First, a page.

Healthy foods for older people to try this New Year
6th February 2019
As you get older it is vital that you continue to eat healthily as changes in your body can result in lower energy, meaning more calories are needed.
Your diet naturally depends on how active you are. Older people who cannot walk very well and need specialist baths for the disabled, for example, will not need as big a portion sizes as others who regularly go out walking and exercising.
While specific foods won’t help cure a disease or prevent dementia, a healthy diet full of nutritious foods does have lots of benefits.
As it’s the beginning of a New Year it’s good to get into a routine of eating healthy foods, but if you’re not sure which foods should be on your shopping list, then read on to find out the foods older adults should be eating.
The top healthy food to try this year
Leafy green vegetables such as spinach, kale and turnip greens are all healthy foods you should be eating in the year ahead as they have been linked to lower levels of cognitive decline as people age.
Anjali Shah, Board Certified Health Coach and Food Writer, The Picky Eater, recommends including vegetables in every meal you cook.
“I'd recommend that every meal has some vegetables on the plate - and ideally a range of veggies from root vegetables to cruciferous vegetables etc. That way you'll get the biggest variety of antioxidants and nutrients in your diet!
“So, for example, for breakfast, you could have eggs with sauteed peppers, spinach and onions on the side; for lunch, you can add a salad with kale and other veggies, and for dinner, you can add in squashes, carrots, etc into whatever meal you're making!”
Swap white rice and bread for brown
There are lots of health benefits when it comes to eating whole grains, which are the seeds of grass-like plants called cereals.
There are many kinds of whole grains such as oatmeal, brown rice, whole rye and lots more. These wholegrains boast health benefits such as fibre, vitamins, minerals, protein and antioxidants.
Choclette, a vegetarian whole food recipe developer who runs the Tin and Thyme food blog, recommends swapping white rice and bread for brown.
“Swap your white rice and bread for brown. Whole grains are infinitely better for your health in all sorts of ways and once you get used to them, you'll find they're more delicious.”
Fermented foods are a hot health topic as these good bacteria—particularly those in our gut—can improve digestion, boost immunity and help you maintain a healthy weight.
Eating foods full of probiotics (good bacteria) will boost your gut health and Choclette from Tin and Thyme tells us about the fermented foods you can try.
“Fermented foods are fantastic for gut health. Get hooked on sourdough and incorporate a little yoghurt, or better still, kefir, into your breakfast each morning.”
Keep it colourful
Choclette says older adults should also consider eating the colourful vegetables you can get from your local supermarket.
“Dark green leafy vegetables such as cabbage, kale and spinach are packed with vitamins and minerals and are particularly valuable for inhibiting the effects of ageing. Bright red, orange and yellow pigments in squash, sweet potatoes, tomatoes and peppers are good for eye health and are said to reduce the risk of cancer. Purple should not be forgotten. Your mother may not have told you, but beetroot is a superfood. Not only that, colour delights the eye and enhances the flavour of the food.”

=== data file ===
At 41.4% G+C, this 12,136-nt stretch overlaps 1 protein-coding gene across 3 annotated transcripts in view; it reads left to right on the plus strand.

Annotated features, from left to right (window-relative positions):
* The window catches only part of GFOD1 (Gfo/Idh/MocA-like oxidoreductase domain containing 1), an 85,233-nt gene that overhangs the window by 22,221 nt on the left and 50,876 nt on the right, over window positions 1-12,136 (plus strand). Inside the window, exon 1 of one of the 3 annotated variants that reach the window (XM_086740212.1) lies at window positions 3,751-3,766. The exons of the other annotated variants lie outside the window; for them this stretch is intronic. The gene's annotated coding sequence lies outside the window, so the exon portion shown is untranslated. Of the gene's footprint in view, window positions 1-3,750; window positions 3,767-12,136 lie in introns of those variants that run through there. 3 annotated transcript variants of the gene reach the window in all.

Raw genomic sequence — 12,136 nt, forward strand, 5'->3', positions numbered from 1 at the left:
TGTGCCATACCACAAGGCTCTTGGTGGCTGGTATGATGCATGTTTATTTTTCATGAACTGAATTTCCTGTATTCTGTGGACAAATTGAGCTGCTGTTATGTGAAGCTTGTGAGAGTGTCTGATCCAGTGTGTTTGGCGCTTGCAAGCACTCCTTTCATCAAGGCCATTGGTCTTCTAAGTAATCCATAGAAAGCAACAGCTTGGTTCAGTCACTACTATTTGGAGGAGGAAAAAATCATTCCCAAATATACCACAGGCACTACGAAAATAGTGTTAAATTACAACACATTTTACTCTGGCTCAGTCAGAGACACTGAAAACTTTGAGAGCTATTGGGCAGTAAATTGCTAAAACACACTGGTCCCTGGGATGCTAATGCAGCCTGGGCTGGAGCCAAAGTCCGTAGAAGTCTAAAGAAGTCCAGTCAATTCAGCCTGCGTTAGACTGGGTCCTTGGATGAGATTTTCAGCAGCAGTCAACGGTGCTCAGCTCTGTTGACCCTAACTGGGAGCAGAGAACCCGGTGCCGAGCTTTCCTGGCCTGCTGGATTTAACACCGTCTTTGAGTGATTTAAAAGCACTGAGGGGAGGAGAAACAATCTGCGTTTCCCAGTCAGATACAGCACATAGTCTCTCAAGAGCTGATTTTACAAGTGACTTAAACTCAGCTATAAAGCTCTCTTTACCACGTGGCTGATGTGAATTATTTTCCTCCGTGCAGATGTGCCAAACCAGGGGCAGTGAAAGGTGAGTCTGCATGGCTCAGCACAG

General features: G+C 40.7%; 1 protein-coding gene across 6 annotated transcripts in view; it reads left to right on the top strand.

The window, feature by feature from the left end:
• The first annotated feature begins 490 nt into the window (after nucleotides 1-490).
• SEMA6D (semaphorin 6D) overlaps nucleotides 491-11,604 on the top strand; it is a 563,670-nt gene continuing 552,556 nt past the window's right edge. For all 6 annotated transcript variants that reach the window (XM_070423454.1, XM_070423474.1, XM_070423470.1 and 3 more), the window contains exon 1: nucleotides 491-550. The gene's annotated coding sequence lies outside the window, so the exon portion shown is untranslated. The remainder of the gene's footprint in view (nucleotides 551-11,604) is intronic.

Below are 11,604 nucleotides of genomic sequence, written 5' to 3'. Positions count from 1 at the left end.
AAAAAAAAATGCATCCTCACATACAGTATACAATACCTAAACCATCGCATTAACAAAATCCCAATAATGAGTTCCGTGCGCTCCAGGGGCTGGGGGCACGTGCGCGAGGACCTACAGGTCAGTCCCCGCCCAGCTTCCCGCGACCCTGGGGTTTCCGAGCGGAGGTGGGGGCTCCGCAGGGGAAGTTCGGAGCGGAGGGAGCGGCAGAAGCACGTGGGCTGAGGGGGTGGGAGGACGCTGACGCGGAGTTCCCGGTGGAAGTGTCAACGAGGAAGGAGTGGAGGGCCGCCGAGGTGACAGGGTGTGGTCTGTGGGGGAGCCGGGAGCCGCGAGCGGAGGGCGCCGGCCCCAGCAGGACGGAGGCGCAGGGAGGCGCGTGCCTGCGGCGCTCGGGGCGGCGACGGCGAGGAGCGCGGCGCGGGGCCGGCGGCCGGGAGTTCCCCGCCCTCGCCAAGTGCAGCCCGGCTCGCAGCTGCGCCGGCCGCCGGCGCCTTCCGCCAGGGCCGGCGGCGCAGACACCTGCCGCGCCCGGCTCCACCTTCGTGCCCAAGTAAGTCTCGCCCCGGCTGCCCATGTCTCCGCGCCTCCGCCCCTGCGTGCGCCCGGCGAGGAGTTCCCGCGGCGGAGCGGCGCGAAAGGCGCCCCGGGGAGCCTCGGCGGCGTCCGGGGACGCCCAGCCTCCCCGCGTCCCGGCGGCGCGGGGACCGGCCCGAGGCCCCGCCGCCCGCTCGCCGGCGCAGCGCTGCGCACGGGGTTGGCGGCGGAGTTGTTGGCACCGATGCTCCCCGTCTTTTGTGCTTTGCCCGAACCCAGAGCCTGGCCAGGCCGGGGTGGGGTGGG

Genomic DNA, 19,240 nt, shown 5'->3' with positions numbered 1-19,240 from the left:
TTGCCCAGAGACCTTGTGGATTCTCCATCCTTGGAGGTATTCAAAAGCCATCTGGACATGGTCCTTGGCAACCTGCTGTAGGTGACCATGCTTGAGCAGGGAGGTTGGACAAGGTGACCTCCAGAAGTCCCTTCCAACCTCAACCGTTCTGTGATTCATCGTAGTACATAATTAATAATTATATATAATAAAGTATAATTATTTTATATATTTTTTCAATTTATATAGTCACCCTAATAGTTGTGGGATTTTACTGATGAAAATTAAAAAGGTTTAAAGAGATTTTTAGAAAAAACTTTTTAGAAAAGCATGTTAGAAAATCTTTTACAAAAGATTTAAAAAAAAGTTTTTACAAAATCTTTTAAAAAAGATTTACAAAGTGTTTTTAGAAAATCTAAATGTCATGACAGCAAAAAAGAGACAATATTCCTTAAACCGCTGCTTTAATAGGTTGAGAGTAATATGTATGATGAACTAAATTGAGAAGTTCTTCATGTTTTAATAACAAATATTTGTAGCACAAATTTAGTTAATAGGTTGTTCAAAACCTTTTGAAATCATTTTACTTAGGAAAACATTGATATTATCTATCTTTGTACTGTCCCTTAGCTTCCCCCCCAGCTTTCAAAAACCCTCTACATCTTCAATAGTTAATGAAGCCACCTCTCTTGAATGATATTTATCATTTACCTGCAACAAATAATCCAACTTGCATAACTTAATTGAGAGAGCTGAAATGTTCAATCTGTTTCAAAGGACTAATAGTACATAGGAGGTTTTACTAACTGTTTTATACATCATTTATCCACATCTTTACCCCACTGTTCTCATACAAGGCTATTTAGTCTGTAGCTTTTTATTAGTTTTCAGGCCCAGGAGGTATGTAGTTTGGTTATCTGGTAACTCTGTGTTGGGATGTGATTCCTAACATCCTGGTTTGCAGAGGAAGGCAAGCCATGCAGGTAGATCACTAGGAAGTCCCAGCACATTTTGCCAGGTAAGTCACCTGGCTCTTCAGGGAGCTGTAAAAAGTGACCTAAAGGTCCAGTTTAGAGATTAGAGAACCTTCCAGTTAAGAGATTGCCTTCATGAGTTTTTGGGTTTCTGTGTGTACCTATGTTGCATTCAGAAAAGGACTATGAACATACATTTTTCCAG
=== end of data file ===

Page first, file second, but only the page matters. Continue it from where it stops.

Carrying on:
Fish like salmon, halibut, tuna, mackerel and sardines are high in omega-3 fatty acids, which makes them great for your heart and brain.
There is lots of evidence around the health benefits of fish and here we’ve listed some of these:
- Lowers your risk of heart and strokes - Eating just one serving of fish per week has been linked to reduced risk of heart attacks and strokes, two of the world's biggest killers.
- Fish reduces decline in brain function – Consuming fish has been linked to a reduced decline in brain function in old age as well as increasing grey matter in the brain, which controls memory and emotion.
- Omega-3 fatty acids help depression – Studies have found that these fatty acids can help fight depression.
Dark skinned fruit
Berries and other dark-skinned fruit like blueberries, blackberries, plums, raspberries, cherries and red grapes have lots of antioxidants in them.
Antioxidants work on humans like rust-proof products work on a car – they can help keep you looking younger for longer.
These fruits also contain resveratrol and this helps to decrease blood pressure and allows better circulation. These ‘purple foods’ can reduce the likelihood of you developing stomach ulcers, they’re good for your liver and are good for your heart as they raise the good HDL cholesterol.
How important is it for older people to have a healthy diet?
It is very important for older people to eat a healthy and balanced diet as nutrition has a huge impact on the physical health and wellbeing of older adults.
How good nutrition impacts our health:
- Brain function: your memory and cognitive ability
- Organs: it has an impact on your eyes, kidneys and liver
- Immune system: nutrition strengthens your immune system
- Muscles and bones: it can prevent fractures and falls and improve your general mobility
Anjali Shah from the Picky Eater Blog agrees that it is extremely important for older adults to have a healthy diet.
She adds, “It's essential since whole foods and antioxidants are so important for healthy ageing!
“Balance is everything! Healthy eating doesn't mean that you can't ever have a treat. It just means that any indulgences should be consumed in moderation.”
This news article is from Handicare UK. Articles that appear on this website are for information purposes only.